Wednesday, October 24, 2007

Boo... humbug?

If I had to sum up the discussions I've had over the years about Halloween, whether online or in person, it would be impossible to make it a summary, because it would have to include most (if not all, and more) of this list:

Christians and culture.
Engaging the culture.
Divorced from culture.
Contextualing the message to impact the culture.
Cultural Christians.
Carnal Christians
Using Scripture to back any position.
"All things to all men"
"Whatever you do, do it for the glory of God"
"All things are allowable but not all things are profitable"
The weaker brother.
Liberty in Christ.
What about the children!?
Sheltering children.
Good clean fun.
Legalism
Liberalism
Being balanced
Bad research
Hype
Myth
Condescension
Accusation
Confusion


Usually, beginning around the first of October folks begin the googlistic ritual of "Christians and Halloween" and/or "should Christians celebrate Halloween?" It never fails, and it never takes long to find a forum, blog, web page or newspaper article that either confirms your position on it, or challenges it - either with hard hitting facts or a bunch of wacked out hype. Its the internet, there is no shortage of wacked out hype, on any subject.

this is Pyro, my kitty, and he doesn't celebrate Halloween eitherOur family doesn't participate in either Halloween, or any of the other kinds of "replacement" traditions that are held on October 31 (Although if there were a Reformation Day Festival, THAT would be cool and we'd sure like to attend something like that - as 10/31 is indeed Reformation Day, and the festivities would be a God glorifying thing to do with the kids). For us however, it's just another day, and this year happens to be on a Wednesday and we'll be doing what we always do on a Wednesday. We also live in the country so we do not have little Sponge Bobs, Doras, Vampires or Witches coming to our door. Admittedly, we simply don't have much "pressure" to participate and I'm grateful for that.

What I've always found interesting about this discussion, is how the "children" are always brought up. In exactly the same way "the children" are brought up whenever the topic of predestination is being discussed among a mixed group of Calvinists and Arminians. Its an emotional plea tossed into the conversation to make you feel like you're a heartless pig, if you don't side with the opposition, for the sake of "the children, WHAT ABOUT THE CHILDREN!"

Okay, I have seven of those. The thing is, not one of them has ever had to dress up in a costume and go knock door to door (or attend a party, or community event) to aquire boatloads of candy via the ancient art of begging, only to be harfing all the way to the bathroom at 1 am (which is always a favorite past-time of mothers who are half asleep and stepping in it as they attempt to clean it up) because they ate too much of it - to ever have a well balanced childhood, filled with social activity and warm fuzzy memories. I can assure you, stepping barefoot in recycled Milky Ways, Junior Mints and Resse's Peanut Butter Cups (snack sized my eye! they might be snack sized going in, but the clean up is nothing close to snack sized) is not required for a happy childhood.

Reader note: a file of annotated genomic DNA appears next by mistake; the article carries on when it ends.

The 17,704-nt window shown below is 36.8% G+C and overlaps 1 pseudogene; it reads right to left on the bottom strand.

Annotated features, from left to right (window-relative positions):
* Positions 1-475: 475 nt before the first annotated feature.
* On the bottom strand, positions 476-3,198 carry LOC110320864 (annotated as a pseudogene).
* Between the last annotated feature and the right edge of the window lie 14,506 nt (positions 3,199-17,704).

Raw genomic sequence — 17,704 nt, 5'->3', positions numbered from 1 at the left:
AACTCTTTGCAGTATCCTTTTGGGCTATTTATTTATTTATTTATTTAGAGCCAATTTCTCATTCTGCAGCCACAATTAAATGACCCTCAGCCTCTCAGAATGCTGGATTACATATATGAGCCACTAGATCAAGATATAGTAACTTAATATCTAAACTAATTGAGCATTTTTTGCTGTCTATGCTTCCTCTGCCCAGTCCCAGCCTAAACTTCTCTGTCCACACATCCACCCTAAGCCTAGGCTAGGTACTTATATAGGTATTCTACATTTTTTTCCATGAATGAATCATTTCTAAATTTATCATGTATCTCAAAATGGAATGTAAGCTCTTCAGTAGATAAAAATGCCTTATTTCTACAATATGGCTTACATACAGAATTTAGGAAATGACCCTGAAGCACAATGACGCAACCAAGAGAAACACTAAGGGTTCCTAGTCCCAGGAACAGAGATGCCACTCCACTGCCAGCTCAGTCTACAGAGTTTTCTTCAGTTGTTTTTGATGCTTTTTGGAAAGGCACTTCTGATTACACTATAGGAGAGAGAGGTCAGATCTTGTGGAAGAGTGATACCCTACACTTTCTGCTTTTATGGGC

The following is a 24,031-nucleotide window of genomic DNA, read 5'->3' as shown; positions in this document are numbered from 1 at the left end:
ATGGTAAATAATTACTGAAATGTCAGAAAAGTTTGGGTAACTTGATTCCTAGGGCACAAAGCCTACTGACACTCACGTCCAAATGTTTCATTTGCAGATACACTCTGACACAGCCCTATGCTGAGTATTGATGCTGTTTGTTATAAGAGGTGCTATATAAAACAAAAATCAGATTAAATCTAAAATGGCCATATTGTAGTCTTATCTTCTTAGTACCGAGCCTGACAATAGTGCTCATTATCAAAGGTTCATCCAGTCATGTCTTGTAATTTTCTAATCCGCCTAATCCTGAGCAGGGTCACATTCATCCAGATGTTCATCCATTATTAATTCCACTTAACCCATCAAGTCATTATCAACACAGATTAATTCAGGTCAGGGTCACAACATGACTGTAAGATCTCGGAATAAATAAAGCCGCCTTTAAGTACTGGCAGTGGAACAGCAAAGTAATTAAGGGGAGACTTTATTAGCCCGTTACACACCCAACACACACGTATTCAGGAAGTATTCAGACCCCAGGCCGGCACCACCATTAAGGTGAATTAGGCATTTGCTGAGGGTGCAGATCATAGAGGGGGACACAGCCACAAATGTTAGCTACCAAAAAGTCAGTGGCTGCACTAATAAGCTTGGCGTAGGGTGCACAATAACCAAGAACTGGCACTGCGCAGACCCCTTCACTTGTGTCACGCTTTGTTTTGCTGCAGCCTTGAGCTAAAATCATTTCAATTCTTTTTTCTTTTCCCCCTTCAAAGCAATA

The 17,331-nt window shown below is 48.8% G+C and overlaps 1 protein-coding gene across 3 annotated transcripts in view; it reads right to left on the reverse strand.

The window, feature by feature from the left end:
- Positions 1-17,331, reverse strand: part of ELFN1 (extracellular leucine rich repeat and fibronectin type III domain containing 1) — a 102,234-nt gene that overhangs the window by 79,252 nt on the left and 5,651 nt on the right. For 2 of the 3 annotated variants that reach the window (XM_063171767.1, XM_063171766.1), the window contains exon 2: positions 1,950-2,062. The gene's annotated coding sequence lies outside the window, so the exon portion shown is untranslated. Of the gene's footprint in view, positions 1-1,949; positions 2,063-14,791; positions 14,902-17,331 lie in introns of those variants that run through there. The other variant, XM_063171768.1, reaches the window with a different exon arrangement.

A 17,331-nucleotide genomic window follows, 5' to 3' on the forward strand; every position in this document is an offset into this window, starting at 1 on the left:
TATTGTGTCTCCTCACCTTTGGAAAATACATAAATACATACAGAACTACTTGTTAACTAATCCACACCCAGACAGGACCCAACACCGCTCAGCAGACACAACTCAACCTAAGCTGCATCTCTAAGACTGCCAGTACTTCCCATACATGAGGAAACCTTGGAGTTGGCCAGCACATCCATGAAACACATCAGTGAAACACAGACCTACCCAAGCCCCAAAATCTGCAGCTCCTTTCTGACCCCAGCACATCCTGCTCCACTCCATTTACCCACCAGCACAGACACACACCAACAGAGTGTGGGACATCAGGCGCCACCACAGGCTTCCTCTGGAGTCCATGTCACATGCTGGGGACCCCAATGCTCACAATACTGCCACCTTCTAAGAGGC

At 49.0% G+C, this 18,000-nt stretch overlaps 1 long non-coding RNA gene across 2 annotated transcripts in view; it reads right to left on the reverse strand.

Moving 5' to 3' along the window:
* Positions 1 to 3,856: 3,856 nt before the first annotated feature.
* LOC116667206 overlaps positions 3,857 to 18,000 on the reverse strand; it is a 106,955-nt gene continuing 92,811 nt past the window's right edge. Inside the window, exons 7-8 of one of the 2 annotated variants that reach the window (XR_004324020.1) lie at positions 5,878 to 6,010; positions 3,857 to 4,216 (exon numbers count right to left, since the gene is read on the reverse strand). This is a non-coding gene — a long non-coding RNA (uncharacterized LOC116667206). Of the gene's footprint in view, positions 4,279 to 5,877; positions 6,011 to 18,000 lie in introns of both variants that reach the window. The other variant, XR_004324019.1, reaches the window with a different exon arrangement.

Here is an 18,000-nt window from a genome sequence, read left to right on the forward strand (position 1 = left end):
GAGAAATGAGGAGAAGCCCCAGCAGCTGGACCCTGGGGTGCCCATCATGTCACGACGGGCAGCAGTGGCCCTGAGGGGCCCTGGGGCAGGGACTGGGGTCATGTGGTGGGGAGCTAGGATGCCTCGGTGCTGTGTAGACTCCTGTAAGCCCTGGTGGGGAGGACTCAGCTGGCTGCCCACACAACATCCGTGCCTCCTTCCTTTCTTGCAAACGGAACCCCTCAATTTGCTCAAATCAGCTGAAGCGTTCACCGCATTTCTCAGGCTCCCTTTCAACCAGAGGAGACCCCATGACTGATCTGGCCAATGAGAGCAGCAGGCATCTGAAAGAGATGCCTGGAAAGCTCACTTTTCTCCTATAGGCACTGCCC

We did participate in Halloween when the older girls were younger. Our last year of participating, our oldest was 12, followed by her sisters who were 9 and 5. They "did" Halloween every year and oddly enough, when they talk about happy childhood memories, Halloween events are almost never mentioned. Instead they talk about people we knew, places we went, places we lived and other fun things we did. Our daughter who was 5 at the time, doesn't even remember it. Our youngest four who are now 10, 8, 7 and 4, have never participated in it.
Yet, folks will still insist that your kids must be allowed to partake of this event to be socially well adjusted, have happy memories or just have a good time.

For the most part, I don't even read the "Christians and Halloween" articles anymore. I know there are some really good ones out there, well balanced, well researched and gracious toward the reader regardless of which side he or she takes on this issue. Here's one of those articles at Grace to You. Most of whats written though is not very well balanced, and will quite often leave the reader with more questions than answers.


I also avoid (for the most part) open forum discussion on it (whether at blogs or discussion forums) because it seems this topic just cannot be discussed in the way that GTY article is written, and without all the elevated emotions & accusatory tone, from both sides of the issue. It can get so ugly there's no need to buy a costume!

I would like to suggest that wherever you are with this, to make it a matter of serious prayer for you and your family. No matter what we're doing or not doing, there's always a way to improve on that for God's glory. Amen?

Oh, and you know where I'll be Thursday morning. Those same stores that hire the marketing geniuses that advise them to stick those Halloween displays of candy, costumes, fake blood and plastic pumpkin buckets right in the front entrance of the store, start popping their ready made "50%-75% off!" signs all over that same stuff. Oh yeah... big ole bags of chocolate at reduced prices? Yep, I'll be there.